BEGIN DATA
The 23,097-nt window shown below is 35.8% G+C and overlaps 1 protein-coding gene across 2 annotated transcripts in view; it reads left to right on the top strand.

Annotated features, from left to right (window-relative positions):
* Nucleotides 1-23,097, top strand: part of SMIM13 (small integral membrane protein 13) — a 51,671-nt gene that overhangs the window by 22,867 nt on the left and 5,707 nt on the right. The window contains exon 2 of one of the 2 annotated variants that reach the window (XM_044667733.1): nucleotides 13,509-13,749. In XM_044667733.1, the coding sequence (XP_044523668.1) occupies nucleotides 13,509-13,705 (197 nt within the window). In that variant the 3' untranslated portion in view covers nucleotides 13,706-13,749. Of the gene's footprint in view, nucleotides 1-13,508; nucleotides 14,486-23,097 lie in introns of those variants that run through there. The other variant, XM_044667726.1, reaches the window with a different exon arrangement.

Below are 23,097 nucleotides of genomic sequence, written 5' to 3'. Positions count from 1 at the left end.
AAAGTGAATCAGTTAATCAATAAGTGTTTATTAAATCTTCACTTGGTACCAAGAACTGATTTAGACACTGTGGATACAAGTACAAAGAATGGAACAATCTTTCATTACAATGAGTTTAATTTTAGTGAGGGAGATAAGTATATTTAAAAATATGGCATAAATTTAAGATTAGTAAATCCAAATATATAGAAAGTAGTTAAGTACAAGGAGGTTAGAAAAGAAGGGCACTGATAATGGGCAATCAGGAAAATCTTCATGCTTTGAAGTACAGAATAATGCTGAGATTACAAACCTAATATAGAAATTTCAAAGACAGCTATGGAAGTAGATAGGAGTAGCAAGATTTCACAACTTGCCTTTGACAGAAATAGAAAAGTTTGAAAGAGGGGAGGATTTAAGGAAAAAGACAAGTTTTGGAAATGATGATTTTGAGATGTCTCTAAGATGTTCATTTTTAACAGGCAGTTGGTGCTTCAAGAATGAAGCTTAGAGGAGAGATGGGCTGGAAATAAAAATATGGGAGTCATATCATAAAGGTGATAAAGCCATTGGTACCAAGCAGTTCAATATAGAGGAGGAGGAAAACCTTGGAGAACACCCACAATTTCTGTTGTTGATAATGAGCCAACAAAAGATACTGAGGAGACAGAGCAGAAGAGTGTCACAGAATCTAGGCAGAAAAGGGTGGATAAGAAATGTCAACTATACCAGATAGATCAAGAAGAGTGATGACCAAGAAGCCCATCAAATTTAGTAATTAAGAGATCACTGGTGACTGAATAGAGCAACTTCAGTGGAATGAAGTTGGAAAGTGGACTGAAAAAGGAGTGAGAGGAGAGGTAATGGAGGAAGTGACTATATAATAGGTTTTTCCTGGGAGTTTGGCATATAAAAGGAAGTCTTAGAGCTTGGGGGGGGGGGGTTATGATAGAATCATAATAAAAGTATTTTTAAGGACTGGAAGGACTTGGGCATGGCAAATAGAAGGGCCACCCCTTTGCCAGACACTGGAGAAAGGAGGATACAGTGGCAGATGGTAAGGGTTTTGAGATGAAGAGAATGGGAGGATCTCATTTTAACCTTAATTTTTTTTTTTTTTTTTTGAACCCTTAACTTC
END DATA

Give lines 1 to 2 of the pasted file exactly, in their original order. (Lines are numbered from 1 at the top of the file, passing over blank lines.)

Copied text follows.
The 23,097-nt window shown below is 35.8% G+C and overlaps 1 protein-coding gene across 2 annotated transcripts in view; it reads left to right on the top strand.

Annotated features, from left to right (window-relative positions):